When Rome was just one of many small states in Italy competing with its neighbours for influence and resources, the native troops that she could put into the field were overwhelmingly on foot. Her meagre cavalry was often supplemented by that of her allies at the time, of which the horsemen of Campania were the most renowned. Of course, over time, shifting alliances meant the allies of one day might be the enemies of another, so this set of Italian Allied Cavalry represents a number of different tribes, any of whom might fight with or against the Romans, or against each other. Even the Samnites, famously the opposition during the Samnite Wars of 343 BCE to 290 BCE, were at times Rome’s allies, and some conflicts of the period did not involve Rome at all, so these horsemen depict the elite of many tribal groupings during the 4th and 3rd centuries BCE.
Helpfully, with this set Linear-A identify each of the figures on the box, so below is a breakdown of those identifications:
- Italic Socius Warrior in Marcellina armour
- Coastal Samnite Warrior Standard Bearer
These descriptions suggest a very precise look for each tribal horseman, but in reality the differences between different tribes were probably quite subtle, and are mostly lost to us today, so we can only make assumptions based on archaeological finds. In practice such precise information is impossible to know, so most customers will probably treat all these figures are belonging to whatever tribe is convenient for their purposes, and there is no evidence to contradict that assumption. The one exception is the warrior from the Volsci tribe in the third row, who has a broad-brimmed helmet that seems to have been particular to tribes in the northern part of Italy and so may not be appropriate for a Campanian, for example. For the rest, the horsemen wear tunics with an array of body protection including a small round pectoral, a larger cuirass with the classic Samnite three disc design, a cuirass with a muscle design, or no armour at all. All of these are appropriate for such tribes, and nicely done on these figures. Every man wears a broad belt, which was an important symbol of masculinity common to many tribes of the region, and the majority also wear a cloak. The legs are sometimes bare, but some wear sandals, short or long boots or even greaves; the last being perhaps a little less common than the three poses wearing them here would suggest. Many will be particularly interested in the attic helmets they wear, which appear in many designs, with a variety of decoration, feathers or crests to make them more imposing. Everything about the costume and armour of these men seems reasonable based on the historical record and surviving examples.
The weaponry of these men is mostly spears or javelins, which is as it should be. Their length is mostly around 30 to 35 mm (2.1 to 2.5 metres), but one is 40 mm long, and the middle figure in our third row holds one 50 mm long (3.6), which is more like a medieval lance, and we would have thought very hard to handle while mounted. Each man as a sword as a sidearm, either straight or kopis-style, but only two carry a shield, which is fair as most such cavalry did not carry one. We were a little surprised however to see that both shields are held Greek style, with the forearm horizontal through a strap and grip, rather than with a central bar grip as was the case for infantry shields. The first figure in the fourth row seems to carry a streamer or belt attached to a pole, and the man next to him has something that is labelled as a standard. Such a standard, consisting of a half-oval of fabric with cords/streamers above and below, is illustrated by Connelly, but he does not give his source, and given that he identified items as standards which modern historians think are not, there must be some doubt over this item, particularly as it is so unconventional in design.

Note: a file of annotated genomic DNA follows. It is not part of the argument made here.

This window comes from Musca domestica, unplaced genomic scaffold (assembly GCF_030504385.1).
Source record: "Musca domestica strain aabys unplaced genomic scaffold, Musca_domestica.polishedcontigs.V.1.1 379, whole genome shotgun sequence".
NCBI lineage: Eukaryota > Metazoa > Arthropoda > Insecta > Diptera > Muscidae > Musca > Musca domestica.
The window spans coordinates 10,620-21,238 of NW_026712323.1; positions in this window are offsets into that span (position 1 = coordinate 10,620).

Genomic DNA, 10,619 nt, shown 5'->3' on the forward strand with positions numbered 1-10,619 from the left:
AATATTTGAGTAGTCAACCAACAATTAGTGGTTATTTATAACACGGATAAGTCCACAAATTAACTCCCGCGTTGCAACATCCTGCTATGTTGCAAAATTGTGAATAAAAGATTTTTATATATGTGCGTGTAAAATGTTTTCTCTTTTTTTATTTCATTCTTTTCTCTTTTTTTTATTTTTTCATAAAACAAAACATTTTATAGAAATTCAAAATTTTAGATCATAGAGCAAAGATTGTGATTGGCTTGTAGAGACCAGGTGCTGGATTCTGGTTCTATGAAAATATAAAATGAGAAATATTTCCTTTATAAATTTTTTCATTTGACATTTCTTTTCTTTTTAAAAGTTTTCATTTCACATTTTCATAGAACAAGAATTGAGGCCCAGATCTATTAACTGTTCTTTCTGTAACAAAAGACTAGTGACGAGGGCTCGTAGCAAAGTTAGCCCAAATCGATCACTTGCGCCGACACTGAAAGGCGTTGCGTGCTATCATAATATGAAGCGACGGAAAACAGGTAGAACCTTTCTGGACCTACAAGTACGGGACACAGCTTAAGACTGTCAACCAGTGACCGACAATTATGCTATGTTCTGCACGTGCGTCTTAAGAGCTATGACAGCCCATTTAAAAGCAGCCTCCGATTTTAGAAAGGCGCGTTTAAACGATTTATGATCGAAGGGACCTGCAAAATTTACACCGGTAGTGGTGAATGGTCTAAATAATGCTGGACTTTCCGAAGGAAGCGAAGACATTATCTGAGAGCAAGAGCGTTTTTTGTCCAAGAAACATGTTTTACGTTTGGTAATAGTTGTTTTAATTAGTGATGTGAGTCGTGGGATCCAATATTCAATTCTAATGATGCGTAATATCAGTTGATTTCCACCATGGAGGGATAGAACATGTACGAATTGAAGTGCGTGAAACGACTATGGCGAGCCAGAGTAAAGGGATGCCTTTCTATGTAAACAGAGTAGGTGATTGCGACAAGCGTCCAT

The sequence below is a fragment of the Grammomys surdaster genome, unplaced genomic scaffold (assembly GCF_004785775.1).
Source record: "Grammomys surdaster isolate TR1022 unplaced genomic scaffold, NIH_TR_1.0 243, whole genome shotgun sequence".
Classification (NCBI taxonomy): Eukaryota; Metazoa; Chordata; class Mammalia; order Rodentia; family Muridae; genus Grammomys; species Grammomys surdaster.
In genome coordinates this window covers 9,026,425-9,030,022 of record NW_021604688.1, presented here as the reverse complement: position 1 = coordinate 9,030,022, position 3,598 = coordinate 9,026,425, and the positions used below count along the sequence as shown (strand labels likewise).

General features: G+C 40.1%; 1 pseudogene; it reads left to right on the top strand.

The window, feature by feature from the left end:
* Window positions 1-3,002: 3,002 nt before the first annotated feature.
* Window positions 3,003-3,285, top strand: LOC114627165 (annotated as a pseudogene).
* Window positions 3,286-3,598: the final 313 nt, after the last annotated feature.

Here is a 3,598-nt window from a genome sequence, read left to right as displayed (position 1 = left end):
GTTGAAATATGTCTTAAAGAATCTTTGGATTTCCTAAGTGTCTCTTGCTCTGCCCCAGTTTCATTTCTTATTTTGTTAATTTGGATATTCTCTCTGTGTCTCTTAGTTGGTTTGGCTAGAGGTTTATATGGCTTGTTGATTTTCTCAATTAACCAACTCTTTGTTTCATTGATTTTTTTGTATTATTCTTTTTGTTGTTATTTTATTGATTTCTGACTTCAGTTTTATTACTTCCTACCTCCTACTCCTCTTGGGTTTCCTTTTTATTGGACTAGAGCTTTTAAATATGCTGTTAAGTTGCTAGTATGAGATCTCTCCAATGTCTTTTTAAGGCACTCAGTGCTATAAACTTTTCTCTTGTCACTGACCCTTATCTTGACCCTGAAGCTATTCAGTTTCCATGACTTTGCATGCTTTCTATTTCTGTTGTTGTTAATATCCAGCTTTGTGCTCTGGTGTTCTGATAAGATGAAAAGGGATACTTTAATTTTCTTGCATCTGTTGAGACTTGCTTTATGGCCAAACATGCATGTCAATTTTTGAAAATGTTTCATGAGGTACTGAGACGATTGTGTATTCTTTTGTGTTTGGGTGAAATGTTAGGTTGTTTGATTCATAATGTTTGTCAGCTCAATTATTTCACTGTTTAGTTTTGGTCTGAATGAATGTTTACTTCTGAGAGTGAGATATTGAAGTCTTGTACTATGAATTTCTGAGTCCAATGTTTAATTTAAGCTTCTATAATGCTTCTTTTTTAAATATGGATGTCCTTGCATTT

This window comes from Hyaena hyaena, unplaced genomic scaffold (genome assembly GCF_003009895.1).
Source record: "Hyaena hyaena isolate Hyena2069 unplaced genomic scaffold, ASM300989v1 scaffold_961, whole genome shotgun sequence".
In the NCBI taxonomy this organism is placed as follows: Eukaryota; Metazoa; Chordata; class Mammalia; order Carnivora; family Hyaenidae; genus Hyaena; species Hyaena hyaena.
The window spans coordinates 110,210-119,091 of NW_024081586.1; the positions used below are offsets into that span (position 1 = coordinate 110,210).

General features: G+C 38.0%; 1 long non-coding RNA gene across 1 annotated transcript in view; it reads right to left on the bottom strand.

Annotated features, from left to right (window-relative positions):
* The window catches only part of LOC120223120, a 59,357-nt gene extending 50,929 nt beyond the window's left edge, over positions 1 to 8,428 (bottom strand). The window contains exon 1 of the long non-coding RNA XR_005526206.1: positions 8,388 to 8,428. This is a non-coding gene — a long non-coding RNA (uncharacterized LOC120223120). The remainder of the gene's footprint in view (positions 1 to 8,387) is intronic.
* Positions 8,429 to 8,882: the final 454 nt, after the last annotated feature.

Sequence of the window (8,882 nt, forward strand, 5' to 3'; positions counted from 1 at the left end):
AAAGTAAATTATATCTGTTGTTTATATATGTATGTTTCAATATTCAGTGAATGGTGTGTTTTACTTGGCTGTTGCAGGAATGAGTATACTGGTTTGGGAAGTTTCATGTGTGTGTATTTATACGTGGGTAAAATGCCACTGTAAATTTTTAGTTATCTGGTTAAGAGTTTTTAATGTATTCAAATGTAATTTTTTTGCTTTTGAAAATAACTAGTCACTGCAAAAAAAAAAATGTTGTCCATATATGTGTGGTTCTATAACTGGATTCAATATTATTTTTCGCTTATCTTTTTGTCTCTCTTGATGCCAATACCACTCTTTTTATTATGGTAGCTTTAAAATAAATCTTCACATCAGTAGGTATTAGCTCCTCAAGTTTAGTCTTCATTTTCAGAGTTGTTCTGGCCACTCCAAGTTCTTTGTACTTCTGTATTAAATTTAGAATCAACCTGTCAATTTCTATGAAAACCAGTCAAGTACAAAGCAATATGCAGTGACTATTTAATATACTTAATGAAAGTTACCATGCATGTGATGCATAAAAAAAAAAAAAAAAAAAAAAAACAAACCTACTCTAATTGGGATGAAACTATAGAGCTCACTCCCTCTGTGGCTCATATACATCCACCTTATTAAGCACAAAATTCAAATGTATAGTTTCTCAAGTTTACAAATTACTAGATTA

The horses, which are unique to this set, have some interesting features. First the poses, which are pretty good in the case of the first animal in each row, and pretty unnatural for the second in each row – the straight but airborne front leg of the last animal is particularly strange – though such poses are not unusual in such sets. However, we did like the mix, so not all the horses are at full gallop. Ancient artwork tends to show such animals being ridden bareback, but it is thought this does not represent actual practice, so happily all of these have a simple saddlecloth, plus suitable reins and bridle. Three of the four have a chanfron (armour protection on the face), one of which has a feather decoration. Two have broad straps across their chest, possibly armoured, and the other two ordinary, narrow straps, all of which are fine.
The sculpting of this set is pretty good, with nice attention to detail and a brave effort on the various helmet decorations. The javelins are as usual rather thicker than they should be – a limitation of what is practicable at this small scale – which means that where a man holds two, his grip looks rather awkward. There is quite a lot of flash on these figures, especially around the legs, and we were not happy with the fit of the man with the horse, which was okay in some cases, but too often the legs are too close together, causing the man to not sit at all and to ‘ping’ off.
Given the limitations of moulding figures with javelins, and since no one here has a separate weapon, the poses are reasonable and fairly lively. Some are clearly in a fight whilst others are not, so a nice mix, and one that works with the provided horse poses. Apart from the question mark against the standard, there is nothing in this set that seems inaccurate, and the quality of the sculpting is pretty good too, especially the complex helmets. So this is another good and useful set for the formative years of the Roman republic.